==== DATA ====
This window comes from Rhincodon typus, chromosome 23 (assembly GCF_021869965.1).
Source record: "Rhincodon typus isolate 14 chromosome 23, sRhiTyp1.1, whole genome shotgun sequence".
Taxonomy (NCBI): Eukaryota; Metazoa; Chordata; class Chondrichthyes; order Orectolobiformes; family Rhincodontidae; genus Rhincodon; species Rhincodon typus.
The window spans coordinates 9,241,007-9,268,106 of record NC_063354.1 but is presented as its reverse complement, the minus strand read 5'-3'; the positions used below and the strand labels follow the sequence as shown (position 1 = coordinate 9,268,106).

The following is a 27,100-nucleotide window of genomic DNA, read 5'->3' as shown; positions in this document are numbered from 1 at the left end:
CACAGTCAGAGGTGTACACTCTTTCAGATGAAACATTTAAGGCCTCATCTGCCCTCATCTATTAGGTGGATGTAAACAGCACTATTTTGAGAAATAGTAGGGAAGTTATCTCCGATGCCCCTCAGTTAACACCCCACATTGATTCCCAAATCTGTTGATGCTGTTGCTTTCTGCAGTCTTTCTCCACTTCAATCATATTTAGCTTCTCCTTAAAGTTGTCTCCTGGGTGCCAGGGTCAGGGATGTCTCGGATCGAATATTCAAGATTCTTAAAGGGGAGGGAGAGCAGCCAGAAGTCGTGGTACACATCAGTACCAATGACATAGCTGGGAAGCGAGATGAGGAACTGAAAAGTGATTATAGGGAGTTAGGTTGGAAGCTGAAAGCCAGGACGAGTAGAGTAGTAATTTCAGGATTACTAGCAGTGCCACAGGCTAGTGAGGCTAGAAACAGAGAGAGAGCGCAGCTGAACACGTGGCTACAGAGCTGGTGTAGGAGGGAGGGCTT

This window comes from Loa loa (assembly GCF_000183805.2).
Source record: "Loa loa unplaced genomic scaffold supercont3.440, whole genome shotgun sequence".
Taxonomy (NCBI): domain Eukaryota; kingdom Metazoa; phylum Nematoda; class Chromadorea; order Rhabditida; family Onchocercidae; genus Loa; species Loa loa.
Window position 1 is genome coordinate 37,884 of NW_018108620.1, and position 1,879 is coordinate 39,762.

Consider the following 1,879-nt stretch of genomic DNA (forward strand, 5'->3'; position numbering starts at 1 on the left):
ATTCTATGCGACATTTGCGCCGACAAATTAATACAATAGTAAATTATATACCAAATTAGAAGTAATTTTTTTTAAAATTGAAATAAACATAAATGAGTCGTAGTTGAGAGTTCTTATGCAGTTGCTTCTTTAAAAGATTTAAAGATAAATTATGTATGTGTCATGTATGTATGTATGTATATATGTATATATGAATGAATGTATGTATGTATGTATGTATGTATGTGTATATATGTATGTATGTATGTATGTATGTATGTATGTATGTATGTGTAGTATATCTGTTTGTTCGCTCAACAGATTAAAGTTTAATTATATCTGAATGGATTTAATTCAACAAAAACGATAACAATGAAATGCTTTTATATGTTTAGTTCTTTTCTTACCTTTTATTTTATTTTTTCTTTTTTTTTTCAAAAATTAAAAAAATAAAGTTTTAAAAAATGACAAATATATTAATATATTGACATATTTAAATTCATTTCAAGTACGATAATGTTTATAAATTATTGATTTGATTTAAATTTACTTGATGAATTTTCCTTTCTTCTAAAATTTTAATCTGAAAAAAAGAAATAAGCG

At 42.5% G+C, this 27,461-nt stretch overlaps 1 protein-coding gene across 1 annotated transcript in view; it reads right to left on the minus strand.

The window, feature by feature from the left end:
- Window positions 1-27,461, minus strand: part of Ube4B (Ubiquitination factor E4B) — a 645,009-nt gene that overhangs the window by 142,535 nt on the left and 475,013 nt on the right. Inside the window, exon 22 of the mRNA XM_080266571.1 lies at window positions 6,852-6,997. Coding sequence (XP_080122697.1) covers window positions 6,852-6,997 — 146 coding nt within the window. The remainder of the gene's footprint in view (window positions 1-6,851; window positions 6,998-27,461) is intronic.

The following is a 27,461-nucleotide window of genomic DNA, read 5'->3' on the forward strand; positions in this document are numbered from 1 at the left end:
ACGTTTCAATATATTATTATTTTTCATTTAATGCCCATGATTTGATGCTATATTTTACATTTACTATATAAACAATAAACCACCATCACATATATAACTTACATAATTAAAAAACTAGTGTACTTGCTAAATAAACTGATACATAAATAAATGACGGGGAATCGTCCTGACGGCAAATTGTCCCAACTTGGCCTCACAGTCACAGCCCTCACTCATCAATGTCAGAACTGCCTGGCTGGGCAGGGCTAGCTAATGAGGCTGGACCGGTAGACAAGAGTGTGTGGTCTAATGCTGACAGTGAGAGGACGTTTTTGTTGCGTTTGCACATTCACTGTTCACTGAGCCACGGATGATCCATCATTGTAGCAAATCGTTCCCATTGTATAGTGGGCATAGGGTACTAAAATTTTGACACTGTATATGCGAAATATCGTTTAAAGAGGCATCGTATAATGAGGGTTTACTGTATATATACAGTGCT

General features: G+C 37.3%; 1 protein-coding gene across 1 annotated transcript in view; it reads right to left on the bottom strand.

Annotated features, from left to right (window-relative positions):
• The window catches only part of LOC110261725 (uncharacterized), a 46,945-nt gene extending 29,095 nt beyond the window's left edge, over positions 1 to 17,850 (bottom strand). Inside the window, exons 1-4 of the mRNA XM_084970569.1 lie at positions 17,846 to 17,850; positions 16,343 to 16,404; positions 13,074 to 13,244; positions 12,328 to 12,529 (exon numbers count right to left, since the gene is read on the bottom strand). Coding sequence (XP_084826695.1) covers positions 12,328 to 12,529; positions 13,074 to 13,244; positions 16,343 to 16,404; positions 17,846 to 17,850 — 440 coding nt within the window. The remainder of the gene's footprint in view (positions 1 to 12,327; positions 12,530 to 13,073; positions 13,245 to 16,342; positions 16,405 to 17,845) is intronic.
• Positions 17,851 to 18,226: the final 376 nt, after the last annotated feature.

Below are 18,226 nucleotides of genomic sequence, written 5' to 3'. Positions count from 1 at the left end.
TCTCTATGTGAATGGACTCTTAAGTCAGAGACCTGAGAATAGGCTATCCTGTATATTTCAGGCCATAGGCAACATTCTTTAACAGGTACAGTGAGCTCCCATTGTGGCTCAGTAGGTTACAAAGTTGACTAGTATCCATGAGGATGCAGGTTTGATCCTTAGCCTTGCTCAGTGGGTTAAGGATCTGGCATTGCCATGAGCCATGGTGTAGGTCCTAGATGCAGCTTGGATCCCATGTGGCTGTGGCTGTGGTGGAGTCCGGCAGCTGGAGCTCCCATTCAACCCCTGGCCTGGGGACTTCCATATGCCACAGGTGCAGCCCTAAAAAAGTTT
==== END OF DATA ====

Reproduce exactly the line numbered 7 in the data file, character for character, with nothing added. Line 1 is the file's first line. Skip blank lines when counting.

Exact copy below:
This window comes from Loa loa (assembly GCF_000183805.2).